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How to Sing With (Real) Control

2020-06-25 16:50:41 by Lee Farrish

The majority of the work I do with my clients is centered around releasing tightness in their upper body when they sing. What’s interesting to me is that none of my clients have been taught to tighten their throat, but they all have to be taught how to relax. I’ve often asked myself, why is vocal tightness such an instinct? I believe the answer lies in our desire for control. We know what we want our voices to sound like, so we step in and “take charge” by pushing and squeezing the sound out. In our attempt to make things happen as quickly as possible, we choose force as our tool when we should choose rest.

It makes sense. In most everything else in life, the principle of pushing harder actually does result in more success. If I’m trying to complete the last few reps of my bench press, or if I’m competing for a job opportunity, the harder I push myself, the better my results will be.

But singing is so different.

It’s so much more emotional, spiritual, personal. It exists in an intimate place that benefits much more from mindfulness and self love than muscle and might. For that reason, it can be counterproductive to have strict expectations or deadline goals for vocal improvement. Those things can put us in a more forceful mindset.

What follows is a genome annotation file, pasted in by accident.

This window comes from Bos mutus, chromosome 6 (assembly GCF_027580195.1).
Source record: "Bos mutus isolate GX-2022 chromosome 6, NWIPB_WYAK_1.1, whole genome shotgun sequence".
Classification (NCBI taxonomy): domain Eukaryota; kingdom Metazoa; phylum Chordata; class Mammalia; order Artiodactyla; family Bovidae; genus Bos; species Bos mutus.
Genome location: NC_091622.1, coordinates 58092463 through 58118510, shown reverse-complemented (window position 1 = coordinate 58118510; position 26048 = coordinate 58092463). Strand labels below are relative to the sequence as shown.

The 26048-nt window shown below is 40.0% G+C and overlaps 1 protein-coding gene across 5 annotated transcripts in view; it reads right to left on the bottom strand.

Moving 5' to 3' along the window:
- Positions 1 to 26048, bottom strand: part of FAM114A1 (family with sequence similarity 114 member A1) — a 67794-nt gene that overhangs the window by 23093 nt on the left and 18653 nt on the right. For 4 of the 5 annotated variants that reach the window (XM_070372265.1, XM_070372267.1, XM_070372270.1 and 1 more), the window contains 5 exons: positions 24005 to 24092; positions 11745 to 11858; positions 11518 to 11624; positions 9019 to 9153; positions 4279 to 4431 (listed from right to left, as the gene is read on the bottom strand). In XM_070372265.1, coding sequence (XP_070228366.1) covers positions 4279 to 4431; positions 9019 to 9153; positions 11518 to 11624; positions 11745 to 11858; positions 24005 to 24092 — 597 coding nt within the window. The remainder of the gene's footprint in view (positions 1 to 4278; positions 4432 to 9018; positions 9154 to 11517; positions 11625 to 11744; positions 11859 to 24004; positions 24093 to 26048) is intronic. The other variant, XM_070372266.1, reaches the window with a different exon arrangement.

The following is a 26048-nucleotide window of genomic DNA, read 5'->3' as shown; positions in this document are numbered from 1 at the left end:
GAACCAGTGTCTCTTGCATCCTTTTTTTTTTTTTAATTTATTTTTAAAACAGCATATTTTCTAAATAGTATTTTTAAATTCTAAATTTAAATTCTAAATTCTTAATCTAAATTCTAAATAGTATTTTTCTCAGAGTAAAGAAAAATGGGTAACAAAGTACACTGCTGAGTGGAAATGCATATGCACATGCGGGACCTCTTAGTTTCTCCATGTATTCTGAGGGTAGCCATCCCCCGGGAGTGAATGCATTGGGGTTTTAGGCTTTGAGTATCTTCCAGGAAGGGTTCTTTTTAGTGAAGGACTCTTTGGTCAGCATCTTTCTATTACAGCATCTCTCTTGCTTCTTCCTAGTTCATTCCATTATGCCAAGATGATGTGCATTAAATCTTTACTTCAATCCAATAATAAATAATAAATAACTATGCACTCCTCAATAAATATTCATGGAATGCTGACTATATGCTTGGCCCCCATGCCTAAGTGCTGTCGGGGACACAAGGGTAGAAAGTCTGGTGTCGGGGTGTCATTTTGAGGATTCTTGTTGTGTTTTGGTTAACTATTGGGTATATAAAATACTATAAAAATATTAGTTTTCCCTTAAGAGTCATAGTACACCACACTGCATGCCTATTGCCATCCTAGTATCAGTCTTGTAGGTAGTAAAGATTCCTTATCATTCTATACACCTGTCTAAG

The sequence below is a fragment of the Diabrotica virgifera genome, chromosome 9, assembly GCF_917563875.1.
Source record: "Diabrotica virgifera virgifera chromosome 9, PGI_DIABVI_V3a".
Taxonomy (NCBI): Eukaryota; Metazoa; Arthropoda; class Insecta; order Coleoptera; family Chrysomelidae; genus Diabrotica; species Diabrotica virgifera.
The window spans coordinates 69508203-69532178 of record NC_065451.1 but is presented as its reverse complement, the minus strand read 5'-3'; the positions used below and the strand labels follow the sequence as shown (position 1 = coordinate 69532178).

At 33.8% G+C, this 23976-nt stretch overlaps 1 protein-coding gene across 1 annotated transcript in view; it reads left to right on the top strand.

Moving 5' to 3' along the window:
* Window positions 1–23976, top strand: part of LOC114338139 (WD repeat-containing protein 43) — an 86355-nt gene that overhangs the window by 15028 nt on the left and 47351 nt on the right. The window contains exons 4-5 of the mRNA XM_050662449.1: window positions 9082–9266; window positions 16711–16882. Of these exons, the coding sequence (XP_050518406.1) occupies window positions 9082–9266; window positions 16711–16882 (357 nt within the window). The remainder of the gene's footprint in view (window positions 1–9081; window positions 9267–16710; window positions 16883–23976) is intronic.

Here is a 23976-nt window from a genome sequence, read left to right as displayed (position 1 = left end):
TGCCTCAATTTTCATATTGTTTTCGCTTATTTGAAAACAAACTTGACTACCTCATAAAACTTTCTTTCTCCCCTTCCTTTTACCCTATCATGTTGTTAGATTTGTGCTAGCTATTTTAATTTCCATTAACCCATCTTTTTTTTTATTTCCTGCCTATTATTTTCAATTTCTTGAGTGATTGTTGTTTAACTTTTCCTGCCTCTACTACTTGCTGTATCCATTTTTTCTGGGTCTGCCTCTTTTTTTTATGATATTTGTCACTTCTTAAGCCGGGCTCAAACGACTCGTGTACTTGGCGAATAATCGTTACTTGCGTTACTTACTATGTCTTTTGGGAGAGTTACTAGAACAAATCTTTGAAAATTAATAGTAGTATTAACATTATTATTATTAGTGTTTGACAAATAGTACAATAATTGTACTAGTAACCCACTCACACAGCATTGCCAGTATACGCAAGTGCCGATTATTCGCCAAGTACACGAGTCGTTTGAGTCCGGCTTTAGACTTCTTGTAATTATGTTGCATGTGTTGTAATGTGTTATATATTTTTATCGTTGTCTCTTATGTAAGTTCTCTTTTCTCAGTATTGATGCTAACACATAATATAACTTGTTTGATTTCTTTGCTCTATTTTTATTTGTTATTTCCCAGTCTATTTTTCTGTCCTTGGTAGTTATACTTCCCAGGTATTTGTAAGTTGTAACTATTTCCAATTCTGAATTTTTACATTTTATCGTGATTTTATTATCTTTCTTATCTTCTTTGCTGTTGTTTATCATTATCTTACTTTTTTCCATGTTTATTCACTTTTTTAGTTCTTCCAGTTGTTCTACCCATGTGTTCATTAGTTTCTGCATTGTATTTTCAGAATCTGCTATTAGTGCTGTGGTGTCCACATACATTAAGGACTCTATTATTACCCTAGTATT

Before I learned the principles of proper technique, I remember practicing and trying to hit a certain note. I approached the note in various different ways until I finally became so frustrated that I just pushed and squeezed as hard as I could until I reached it. I knew it wasn’t good for my voice or helpful to my long term goals, but because I just wanted to have control over my voice for a moment, I forced it.

Experiencing your body’s inability to do what you want it to do can be very painful. Many of us find great comfort in the fact that, in an unpredictable world, we can at least control our own bodies. When that sense of control is jeopardized, it can produce some intense emotions of frustration and helplessness. The unfortunate truth is that those emotions produce an even more difficult environment for the voice to perform well. It’s a vicious cycle.

Correct technique is counter-intuitive. The more intensely we relax, the more control we have. This relaxing often feels like we’re letting go of the very control we so desire because we equate control with force. In reality, true vocal control is the choice to relax when your body wants to tighten. That choice may result in an unstable sound at first, and so be it! If we allow our throat to instinctively tighten every time we feel unstable, then WE are the ones being controlled!

When we as singers settle in our hearts that no matter what it sounds like, we will not tighten up, we have made the biggest step toward vocal mastery. Using patience and rest as weapons, we can have true control over our instruments in the long run.

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